The babies became the big kids on the block Wednesday.
It’s Derby season and it isn’t taking long to kick into gear. Before the new decade was a day old, the Jerome Handicap became the season’s first significant Derby prep. Gulfstream gets into the action Saturday with the Mucho Macho Man. Out west, Santa Anita will stage the Sham.
Although Independence Hall justified his 1-10 odds in the Jerome and Saturday’s two races also have highly touted youngsters, it’s probably not fruitful to look too hard for your Derby horse in these early preps. None have produced a Derby winner, although the Jerome carries an asterisk. It was run later in the year until 2013 when it became part of NYRA’s winter program. However, it does boast a Derby winner, Fusaichi Pegasus in 2000, when it was run in September.
The loss to injury of Honor A.P. renders the six-horse Sham essentially a faceoff between the always potent Bob Baffert, who has impressive maiden breakers Authentic and Azul Coast, against the white hot Richard Baltas duo of Uncaptured Hero and Taishun. Baltas, the latest super trainer, opened 2020 with three wins on New Year’s Day.
Juvenile hotshots Dennis’s Moment, Tiz the Law and Maxfield are all in South Florida but aren’t expected to be seen for at least another month or so. This leaves the Mucho Macho Man at the mercy of summer and fall star Chance It, who’ll be turning back from his 7 ½-length two-turn win in the mile and a sixteenth In Reality, the final leg of the restricted Florida Sire Stakes.
The Mucho Macho Man, unlike Chance It’s first five starts, is an open stakes and there is an interesting new shooter, South Bend. He was three-for-three, including a stakes win at the one-turn mile he’ll be asked to run Saturday, although he threw in a clunker in the Kentucky Jockey Club. However that was run on a gooey Churchill Downs strip and Tiz the Law also disappointed, so maybe a line can be drawn through it.
In trying to scope out Derby horses at Gulfstream, here’s an interesting factoid. The last five Kentucky Derby winners to come out of Gulfstream (not counting Nyquist, who shipped in for the Florida Derby because of a million dollar bonus) did not make his South Florida debut in a stakes.
Big Brown in 2008, off a MSW romp on grass at Saratoga, made his SoFla debut in a NX1 in March. Animal Kingdom ran in a grass allowance in March 2011 (more on this in a bit). Orb, having broken maiden in his NY finale, came back in a January 2013 AOC. Todd Pletcher broke Always Dreaming’s maiden in 2017 at Tampa then came back across the state to encore in a Gulfstream AOC.
Both last May’s Derby winners got their 3YO campaigns going in nondescript races at Gulfstream. First under the wire Maximum Security won a January allowance and stewards’ winner Country House broke maiden on Jan. 17.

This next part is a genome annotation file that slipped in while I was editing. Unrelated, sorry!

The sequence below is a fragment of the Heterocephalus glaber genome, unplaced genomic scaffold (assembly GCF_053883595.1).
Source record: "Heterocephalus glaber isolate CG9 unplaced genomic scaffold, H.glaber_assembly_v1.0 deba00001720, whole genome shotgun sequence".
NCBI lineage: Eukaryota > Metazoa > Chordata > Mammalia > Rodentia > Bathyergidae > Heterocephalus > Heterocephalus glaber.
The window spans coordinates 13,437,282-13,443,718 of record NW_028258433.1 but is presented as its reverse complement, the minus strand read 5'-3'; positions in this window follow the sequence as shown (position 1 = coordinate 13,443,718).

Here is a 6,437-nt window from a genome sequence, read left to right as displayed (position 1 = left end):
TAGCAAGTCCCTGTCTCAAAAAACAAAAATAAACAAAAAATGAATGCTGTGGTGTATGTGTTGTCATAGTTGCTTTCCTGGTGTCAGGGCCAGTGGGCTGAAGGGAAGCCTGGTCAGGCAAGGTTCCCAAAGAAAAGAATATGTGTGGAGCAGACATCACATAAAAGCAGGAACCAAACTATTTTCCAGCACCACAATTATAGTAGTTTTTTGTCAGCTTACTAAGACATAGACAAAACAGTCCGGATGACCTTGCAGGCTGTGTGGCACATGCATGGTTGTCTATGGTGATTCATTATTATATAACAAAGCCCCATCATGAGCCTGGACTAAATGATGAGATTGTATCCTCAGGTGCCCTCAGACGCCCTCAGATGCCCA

So if you’re looking for your Derby horse, enjoy the stakes but pay attention to the undercard.
The beat goes on
Stewards be damned. I’m claiming the streak I picked up on about five years ago is still intact. The horse who has finished first at Churchill Downs on the first Saturday in May the past eight years has done so undefeated as a 3YO.
The last horse to taste defeat as a sophomore before the Run for the Roses, Animal Kingdom in 2011, wasn’t beaten on dirt. He finished second in a Gulfstream grass allowance in March.
Ergo, it might not be important which Derby preps a horse wins, so long as he makes it to the winner’s circle in races of any kind.
Looking for a leader
The reality that this year’s Derby is without an early favorite as the new year dawns is underlined by the fact that when the Eclipse finalists are announced Saturday, Juvenile champion is one of the few categories where there is any suspense
Storm the Court is the likely favorite off his BC Juvenile win but he’s far from the sure things in other categories. There will be votes for Dennis’s Moment, forgiving his BC debacle, Breeders’ Futurity champion Maxfield, who missed the BC because of injury, and Thousand Words, who outran BC Juvenile runnerup Anneau D’Or in the Los Al Futurity conqueror.
This is good news?
Opening day at Santa Anita is proof that bad mouthing your own business is bad business.
The happy face being put on last Saturday’s attendance of 35,088 is truly mind blowing. How in anyone’s universe is a double-digit decline from a year ago, when 41,373 welcomed the new season, good news?
What’s more, this year’s opening, delayed two days by a five-day-out forecast of bad weather, wound up on a Saturday, always the busiest day of the week. The 2018 opening was on a Wednesday, one of the slowest days.
There is no question the avalanche of negative news coming out of The Great Race Place was a significant downer. Much of this is a result of Santa Anita management groveling before an activist organization, whose bark is far worse than its bite.
If management and the media (I plead partially guilty) hadn’t afforded this band the attention it has, it would have slunk away by now. These crazies picket race tracks all over the country without noteworthy success because no one pays attention to them.
You’ll notice I haven’t mentioned the organization’s name. One of my New Year’s resolutions is to never again give them the attention that is their lifeblood. I urge everyone in racing, or who love racing, to join me and make this an unmentionable four-letter word.
Without publicity these trouble-makers can’t raise money, which is what they are all about.